North Korean leader Kim Jong Un attends a ceremony of donating 600mm super-large multiple launch rocket system at a garden of the Workers Party of Korea headquarters in Pyongyang on Dec. 31, 2022. AP
South Korean President Yoon Suk-yeol and US President Joe Biden have "tasked their teams to plan for an effective coordinated response to a range of scenarios, including nuclear use by North Korea," a spokesman for the National Security Council at the White House said.
The NSC spoke out after confusion emerged in media reports about the allies' response to nuclear sabre rattling from Pyongyang.
On Monday, Biden had said "no" when asked if joint nuclear exercises were a possibility, seemingly contradicting earlier comments from Yoon.
The NSC spokesman clarified that joint exercises were not an option because South Korea does not have its own nuclear weapons.
However, "the United States is fully committed to our alliance... and providing extended deterrence through the full range of US defense capabilities," the spokesman said.
In Seoul, Yoon's office said in a statement that the allies are "in talks over information-sharing, joint planning and the joint implementation plans that follow with regard to the operation of US nuclear assets to respond to North Korea's nuclear weapons."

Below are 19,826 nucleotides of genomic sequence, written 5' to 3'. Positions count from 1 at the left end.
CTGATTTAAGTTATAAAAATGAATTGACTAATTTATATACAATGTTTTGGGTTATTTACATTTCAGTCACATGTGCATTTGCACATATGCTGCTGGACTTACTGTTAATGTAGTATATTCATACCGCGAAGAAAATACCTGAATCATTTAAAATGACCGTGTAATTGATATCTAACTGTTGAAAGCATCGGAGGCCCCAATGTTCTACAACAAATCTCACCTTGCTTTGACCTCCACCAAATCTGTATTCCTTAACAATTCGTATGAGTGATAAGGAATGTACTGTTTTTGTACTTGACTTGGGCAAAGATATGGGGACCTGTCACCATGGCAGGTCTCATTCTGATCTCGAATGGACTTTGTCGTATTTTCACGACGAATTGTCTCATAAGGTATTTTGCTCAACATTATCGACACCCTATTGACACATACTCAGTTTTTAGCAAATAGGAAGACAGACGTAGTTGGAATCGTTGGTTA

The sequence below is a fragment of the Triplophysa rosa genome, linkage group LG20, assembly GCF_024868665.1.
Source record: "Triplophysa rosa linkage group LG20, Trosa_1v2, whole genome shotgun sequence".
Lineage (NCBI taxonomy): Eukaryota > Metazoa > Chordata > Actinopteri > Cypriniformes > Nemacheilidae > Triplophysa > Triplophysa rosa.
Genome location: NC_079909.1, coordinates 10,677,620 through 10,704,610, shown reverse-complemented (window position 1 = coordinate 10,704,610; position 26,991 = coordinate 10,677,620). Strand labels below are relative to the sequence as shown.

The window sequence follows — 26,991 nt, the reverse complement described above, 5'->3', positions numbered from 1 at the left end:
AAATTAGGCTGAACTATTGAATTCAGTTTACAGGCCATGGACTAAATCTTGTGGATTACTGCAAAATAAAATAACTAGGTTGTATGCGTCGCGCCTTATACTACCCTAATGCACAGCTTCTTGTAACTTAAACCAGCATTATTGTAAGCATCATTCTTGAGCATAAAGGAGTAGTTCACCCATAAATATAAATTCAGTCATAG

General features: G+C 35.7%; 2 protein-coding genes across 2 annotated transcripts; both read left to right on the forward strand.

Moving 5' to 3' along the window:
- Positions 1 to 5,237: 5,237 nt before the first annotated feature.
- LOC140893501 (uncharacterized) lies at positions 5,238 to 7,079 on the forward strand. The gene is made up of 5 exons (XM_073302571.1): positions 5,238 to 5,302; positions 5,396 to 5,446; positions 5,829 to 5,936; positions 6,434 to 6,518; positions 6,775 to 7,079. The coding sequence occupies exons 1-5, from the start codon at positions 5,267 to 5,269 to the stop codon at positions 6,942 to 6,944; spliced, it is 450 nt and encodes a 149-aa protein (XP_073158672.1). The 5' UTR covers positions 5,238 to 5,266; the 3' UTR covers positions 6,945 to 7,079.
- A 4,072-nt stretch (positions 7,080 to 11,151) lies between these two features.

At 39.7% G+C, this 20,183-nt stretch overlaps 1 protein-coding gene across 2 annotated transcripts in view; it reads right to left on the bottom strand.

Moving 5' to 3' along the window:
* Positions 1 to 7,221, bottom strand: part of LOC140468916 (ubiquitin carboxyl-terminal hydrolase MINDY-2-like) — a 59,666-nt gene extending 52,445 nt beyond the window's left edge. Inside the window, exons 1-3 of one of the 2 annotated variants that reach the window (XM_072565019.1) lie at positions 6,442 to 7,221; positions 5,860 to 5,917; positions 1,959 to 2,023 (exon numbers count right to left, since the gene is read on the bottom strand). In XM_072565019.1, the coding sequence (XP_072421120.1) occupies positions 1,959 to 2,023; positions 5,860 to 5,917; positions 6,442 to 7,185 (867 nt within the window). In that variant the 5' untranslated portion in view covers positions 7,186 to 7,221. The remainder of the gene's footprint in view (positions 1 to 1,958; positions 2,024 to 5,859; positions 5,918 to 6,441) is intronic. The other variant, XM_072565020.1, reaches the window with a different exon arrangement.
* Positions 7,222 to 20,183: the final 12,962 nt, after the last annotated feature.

Some interpreted earlier Yoon comments in a newspaper interview as indicating more elaborate joint nuclear exercises.
In an interview with the Chosun Ilbo newspaper published Monday, Yoon said the United States' existing "nuclear umbrella" and "extended deterrence" were no longer enough to reassure South Koreans.
"The nuclear weapons belong to the United States, but the planning, information sharing, exercises and training must be done jointly by South Korea and the United States," Yoon said, adding that the US was "quite positive" about the idea.
However, a senior US administration official, speaking on condition of anonymity, said that there was no confusion over the extent of allied coordination.
Because North Korea's "actions and statements have caused increasing concern," the United States and South Korea "are working together to strengthen extended deterrence, including eventually through table-top exercises that will explore our joint response to a range of scenarios, including nuclear use," the official said.
"This is consistent with President Yoon's comment that the United States and the ROK (South Korea) will expand planning, information sharing, exercises, and training," the official said.
Kim Regime Wouldn't 'Survive'
Tensions are high after the North's leader Kim Jong Un called for an "exponential" increase in his country's nuclear arsenal and new intercontinental ballistic missiles (ICBMs) to counter what it termed US and South Korean hostility.
In 2022, the North conducted sanctions-defying weapons tests nearly every month, including firing its most advanced ICBM ever.
Under the hawkish Yoon, South Korea has beefed up joint military drills with the United States, which had been scaled back during the pandemic or paused for a bout of ill-fated diplomacy with the North under his predecessor.
The official Pentagon position on response to a North Korean nuclear attack is emphatic.
"Any nuclear attack by North Korea against the United States or its Allies and partners is unacceptable and will result in the end of that regime. There is no scenario in which the Kim regime could employ nuclear weapons and survive," the US defense department says.